• The new North Coast Trail, a 43.1 km (26.5 mi) addition to the 17 km (10.5 mi) Cape Scott Trail
  • Boat-access only Broughton Archipelago Marine Provincial Park, BC’s largest marine park
  • The whale sanctuary of Robson Bight (Michael Bigg) Ecological Reserve in the Johnstone Strait
  • About 200 northern resident orcas famous for rubbing their bellies on the smooth pebble beaches
  • Scenic gateway to the Haida Gwaii and Prince Rupert on the BC Ferries Inside Passage Route
  • Mount Cain ski resort, the best powder skiing on Vancouver Island
  • Elaborately carved totem poles, including the world’s tallest, in Alert Bay
  • U’mista in Alert Bay, Canada’s longest running First Nations museum and cultural centre
  • The world’s largest burl, up to 30 tons and 350 years old, in downtown Port McNeill
  • Finnish history brought to life in Sointula, home of BC’s oldest Co-op grocery store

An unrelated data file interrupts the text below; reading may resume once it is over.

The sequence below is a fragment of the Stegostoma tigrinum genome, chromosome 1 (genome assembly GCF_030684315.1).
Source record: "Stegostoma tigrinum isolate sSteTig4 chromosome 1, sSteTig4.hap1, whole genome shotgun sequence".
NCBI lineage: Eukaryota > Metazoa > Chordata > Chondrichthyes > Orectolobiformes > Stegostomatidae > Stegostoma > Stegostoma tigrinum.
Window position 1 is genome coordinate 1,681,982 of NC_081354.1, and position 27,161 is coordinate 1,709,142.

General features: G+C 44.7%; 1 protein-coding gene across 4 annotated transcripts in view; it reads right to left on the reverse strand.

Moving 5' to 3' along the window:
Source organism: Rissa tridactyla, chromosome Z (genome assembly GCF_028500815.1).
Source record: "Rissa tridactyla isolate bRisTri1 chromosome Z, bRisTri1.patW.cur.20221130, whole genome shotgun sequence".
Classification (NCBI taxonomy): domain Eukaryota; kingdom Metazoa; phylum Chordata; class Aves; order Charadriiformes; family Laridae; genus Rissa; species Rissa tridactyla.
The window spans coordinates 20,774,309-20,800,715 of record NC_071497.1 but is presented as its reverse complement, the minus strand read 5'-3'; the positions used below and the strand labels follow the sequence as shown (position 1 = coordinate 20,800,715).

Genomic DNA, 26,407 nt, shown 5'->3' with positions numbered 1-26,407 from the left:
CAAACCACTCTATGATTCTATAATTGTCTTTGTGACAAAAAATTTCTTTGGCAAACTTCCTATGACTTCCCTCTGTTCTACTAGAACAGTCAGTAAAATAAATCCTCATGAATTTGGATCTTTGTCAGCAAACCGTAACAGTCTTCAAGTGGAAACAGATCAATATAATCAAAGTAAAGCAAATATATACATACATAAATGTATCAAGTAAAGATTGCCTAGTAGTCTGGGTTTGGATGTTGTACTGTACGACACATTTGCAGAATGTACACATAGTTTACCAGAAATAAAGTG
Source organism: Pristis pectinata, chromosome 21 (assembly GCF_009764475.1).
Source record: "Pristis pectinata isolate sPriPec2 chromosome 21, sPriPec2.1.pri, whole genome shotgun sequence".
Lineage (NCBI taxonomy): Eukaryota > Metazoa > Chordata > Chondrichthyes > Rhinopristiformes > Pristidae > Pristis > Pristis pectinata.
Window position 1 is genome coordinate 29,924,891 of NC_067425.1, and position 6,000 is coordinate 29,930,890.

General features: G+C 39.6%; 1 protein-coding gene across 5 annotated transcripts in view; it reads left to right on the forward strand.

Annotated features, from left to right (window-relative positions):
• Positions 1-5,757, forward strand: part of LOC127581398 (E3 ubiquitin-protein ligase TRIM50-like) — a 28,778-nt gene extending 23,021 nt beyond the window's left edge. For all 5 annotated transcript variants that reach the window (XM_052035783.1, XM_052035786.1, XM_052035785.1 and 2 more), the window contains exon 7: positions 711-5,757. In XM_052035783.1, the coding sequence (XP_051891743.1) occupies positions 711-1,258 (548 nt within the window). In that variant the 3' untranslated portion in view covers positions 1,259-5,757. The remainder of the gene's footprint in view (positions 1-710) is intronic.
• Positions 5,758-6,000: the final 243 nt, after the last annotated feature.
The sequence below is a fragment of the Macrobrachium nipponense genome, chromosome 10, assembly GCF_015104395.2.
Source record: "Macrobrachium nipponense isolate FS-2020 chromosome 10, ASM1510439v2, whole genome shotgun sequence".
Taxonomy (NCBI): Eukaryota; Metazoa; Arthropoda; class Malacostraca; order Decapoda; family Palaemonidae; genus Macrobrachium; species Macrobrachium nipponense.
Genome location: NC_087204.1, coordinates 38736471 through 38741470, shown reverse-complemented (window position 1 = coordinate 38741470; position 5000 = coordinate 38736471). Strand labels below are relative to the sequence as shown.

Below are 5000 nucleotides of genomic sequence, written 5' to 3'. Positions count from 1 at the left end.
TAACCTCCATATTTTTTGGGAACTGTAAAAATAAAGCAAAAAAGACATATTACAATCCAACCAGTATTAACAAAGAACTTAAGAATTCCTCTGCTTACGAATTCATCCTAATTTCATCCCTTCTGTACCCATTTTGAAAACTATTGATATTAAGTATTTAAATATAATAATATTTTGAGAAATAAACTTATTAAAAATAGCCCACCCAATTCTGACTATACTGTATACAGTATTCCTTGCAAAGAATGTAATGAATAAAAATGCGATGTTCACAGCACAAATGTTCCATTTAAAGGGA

• Canada’s last remaining stronghold of Roosevelt elk, the world’s largest species of elk

Best Beaches:

The 30 km (18.5 mi) of tranquil sand beaches in Cape Scott Provincial Park, including: San Josef Bay, Nels Bight, Experiment Bight and Guise Bay. Other Vancouver Island North beaches: Storey’s Beach (Port Hardy), Raft Cove (access via Holberg), and Mitchell Bay and Bere Point (Malcolm Island).

Major Attractions:

  • Black bears eating sweet grass along “bear alley,” the highway leading into Port Hardy
  • The Copper Maker Gallery, totems and big house on the Fort Rupert Reserve
  • Marine wildlife in Cormorant Channel and Broughton Archipelago Marine Provincial Parks
  • Record-breaking salmon fishing from April to September and halibut from April to October
  • The skeleton of a giant fin whale at the Telegraph Cove Whale Interpretive Centre
  • Grizzly bear viewing trips to the floating Great Bear Lodge in the Great Bear Rainforest
  • Ronning’s Garden, a 1910 exotic wilderness garden near Holberg, complete with Monkey Trees
  • The 6 m (20 ft) tall jawbone of a blue whale, the largest ever found, in Coal Harbour
  • Sink holes, canyons, limestone arches and wild caves at Little Huson Regional Park Caves
  • The magnificent beaches, islets and carved seas stacks at San Josef Bay
  • Cold-water scuba diving in the Browning Pass near God’s Pocket Marine Provincial Park
  • Surfing at Raft Cove Provincial Park, with board rentals and lessons available in Port Hardy
  • “Heli-ventures’’ and freshwater salmon and trout heli- fishing at luxury fly-in Nimmo Bay Resort

Arts & Culture: